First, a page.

The Lakeland 200

5 am Saturday morning, the sun was shining and all was quiet, after a cup of coffee and a big bowl of porridge, I quietly extracted myself from the sleeping house and threw my bike on the back of the car then loaded my minimal kit into the back seat. At the back of my mind I was still debating whether a light bike without a granny ring was my winning ticket, versus the heavier full sus with a granny ring!? I picked Dan up at Junction 7 of the M60 at 6am and we hit the road north.

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We met Jez in the car park shortly after Rob turned up and we were ready to roll around 8, pretty unprepared for the task that lay ahead. It was our intention that if we could maintain 8km/h average, we would have around 10 hours riding with lunch in Coniston at 13:00.

Map

The day started in high spirits regardless of the constant route checking comparing Garmin data to Strava data, but the sun was shining…. For a time! It was around 11 when the rain set in, and it really set in, soaking us as we climbed the fells out of Ambleside. As the morning slowly turned to afternoon it became clear we weren’t going to be enjoying a pint and a pie outside the Black Bull in Coniston, an image that I had been enjoying for weeks leading up to the ride!

We finally made it into Grizedale Forest visitors center around 15:30 amidst the washed out scene very reminiscent of my last visit there a couple of months ago! Whilst we devoured beans, toast, pasties and anything else we could get our hands on, the cold really began to make itself felt, the thought of leaving the cafe wasn’t a very appealing one for anyone except for the ever positive Jez! There was talk of taxis, there was talk of going home, the one thing we all agreed on was that climbing Harter Fell wasn’t a sensible option, and an alternative road route to Eskdale was agreed on. I found myself standing under the hand dryer in the toilets for several minutes, much the same as last time I was there!

We left with gritted teeth and headed up through the forest in an attempt to pass over into the Coniston Valley. This we did, eventually arriving in Coniston around 16:30, with a lot of road miles left to cover, the rain however was beginning to abate.

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The climb out of Coniston was slow, my legs were suffering and we still had a lot of miles to cover, energy gels didn’t seem to be touching the sides! The sky cleared however and the sun began to shine again as we crested the last big climb of the day and I found myself on the long familiar road down into Eskdale. It was getting on for 20:00 when we arrived at our B&B, tired hungry and getting eaten alive by midges! We got cleaned up and made our way to the pub for beer and food! We all agreed that we couldn’t survive until 3pm for lunch the next day, which boasted the biggest climbs of the entire route!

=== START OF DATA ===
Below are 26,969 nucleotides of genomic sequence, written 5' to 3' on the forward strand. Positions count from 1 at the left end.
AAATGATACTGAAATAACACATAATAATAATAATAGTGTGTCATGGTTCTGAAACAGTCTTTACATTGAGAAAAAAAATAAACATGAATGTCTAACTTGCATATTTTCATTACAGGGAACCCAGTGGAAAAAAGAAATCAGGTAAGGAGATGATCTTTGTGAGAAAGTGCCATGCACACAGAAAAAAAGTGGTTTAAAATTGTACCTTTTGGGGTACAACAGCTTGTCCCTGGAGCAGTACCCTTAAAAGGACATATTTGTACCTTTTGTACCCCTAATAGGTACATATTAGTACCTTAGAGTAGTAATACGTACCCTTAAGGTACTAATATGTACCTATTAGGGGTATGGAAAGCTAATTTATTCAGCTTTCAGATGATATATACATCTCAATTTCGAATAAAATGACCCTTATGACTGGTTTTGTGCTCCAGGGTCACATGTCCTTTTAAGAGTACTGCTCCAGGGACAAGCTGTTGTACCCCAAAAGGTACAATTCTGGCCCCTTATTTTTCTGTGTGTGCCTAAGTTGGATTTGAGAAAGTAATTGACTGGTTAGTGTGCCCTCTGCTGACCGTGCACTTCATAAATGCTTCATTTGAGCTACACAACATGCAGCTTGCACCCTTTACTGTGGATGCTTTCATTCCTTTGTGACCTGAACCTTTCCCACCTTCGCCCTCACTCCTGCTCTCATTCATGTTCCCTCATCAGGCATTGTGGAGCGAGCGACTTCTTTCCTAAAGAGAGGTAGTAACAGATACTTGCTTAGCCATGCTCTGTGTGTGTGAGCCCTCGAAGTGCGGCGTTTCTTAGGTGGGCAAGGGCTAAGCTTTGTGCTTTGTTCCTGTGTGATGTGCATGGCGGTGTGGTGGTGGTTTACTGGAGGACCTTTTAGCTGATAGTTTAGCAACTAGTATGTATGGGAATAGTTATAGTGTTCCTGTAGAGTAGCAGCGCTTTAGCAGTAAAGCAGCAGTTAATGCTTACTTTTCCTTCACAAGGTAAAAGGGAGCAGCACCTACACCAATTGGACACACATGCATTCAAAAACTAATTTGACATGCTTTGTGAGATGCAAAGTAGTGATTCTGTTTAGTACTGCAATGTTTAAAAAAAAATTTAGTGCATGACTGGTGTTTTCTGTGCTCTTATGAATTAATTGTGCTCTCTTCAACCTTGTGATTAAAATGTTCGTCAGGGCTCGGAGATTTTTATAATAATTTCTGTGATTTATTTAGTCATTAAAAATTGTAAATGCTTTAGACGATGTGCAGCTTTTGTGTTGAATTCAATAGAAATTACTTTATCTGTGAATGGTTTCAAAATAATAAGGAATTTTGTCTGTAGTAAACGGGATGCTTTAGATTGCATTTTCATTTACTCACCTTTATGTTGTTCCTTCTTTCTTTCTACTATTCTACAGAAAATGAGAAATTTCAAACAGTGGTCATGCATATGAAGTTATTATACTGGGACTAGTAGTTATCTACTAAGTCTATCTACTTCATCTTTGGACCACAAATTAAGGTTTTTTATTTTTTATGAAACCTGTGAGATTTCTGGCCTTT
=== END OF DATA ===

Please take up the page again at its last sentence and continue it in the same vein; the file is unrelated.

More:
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The next morning after an average night’s sleep but a great breakfast, we were greeted with sunshine and blue skies, we were away by 9:30, once Dan had “adjusted” his saddle bag!

The first climb of the day was stiff but not unpleasant, it was nice to get off the bikes and push whilst chatting, using a different muscle group to the tired cycling legs of the day before! The first downhill of the day was pretty rewarding with almost Alpine style trails over a quaint little hump back bridge.

The second climb up Black Sail was a different story though, from Wasdale head the trail soon steepened and the bike was soon on my back, and remained there for a good hour of climbing. The summit however proved to be little reward, since the trail down to the Youth Hostel was equally unrideable.

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Pretty demoralising stuff, especially when the climb over Scarth Gap Pass was much the same. The last bit of the descent to the base of Honister Pass offered a little bit of action, but was small consolation! It was past 14:00, no lunch and we still had Honistor to climb!

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After Paninis at the summit all round, we dug deep for the 30km we still had to ride to Watermillock, although tired and stamina running at an all time low (Except for Jez!) the scenery was beautiful. That evening saw us in pretty nice accommodation, good food, but we all had mad dreams, no one slept very well!

Day three saw the rain return, and a decision had been  made the night before to make our way to Stavely via the path of least resistance, bodies were tired, but so too were minds by this stage. Rational decisions were becoming hard to come by!

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The path round Ullswater soon became unrideable, and everyone turned to their own quiet thoughts whilst we battled through, looking forward to the conclusion of the route. From Patterdale the rain really turned savage again as we embarked upon Kirkstone Pass, the last giant standing in our way. Once we regrouped at the summit, we made our weary way back to Stavely, yes there were more climbs, it’s the Lakes! We arrived in Stavely around 2pm, and in that time we surpassed our Just Giving target of £1,000, it was for a good cause, but we worked for it this time, no messin’!

 

 

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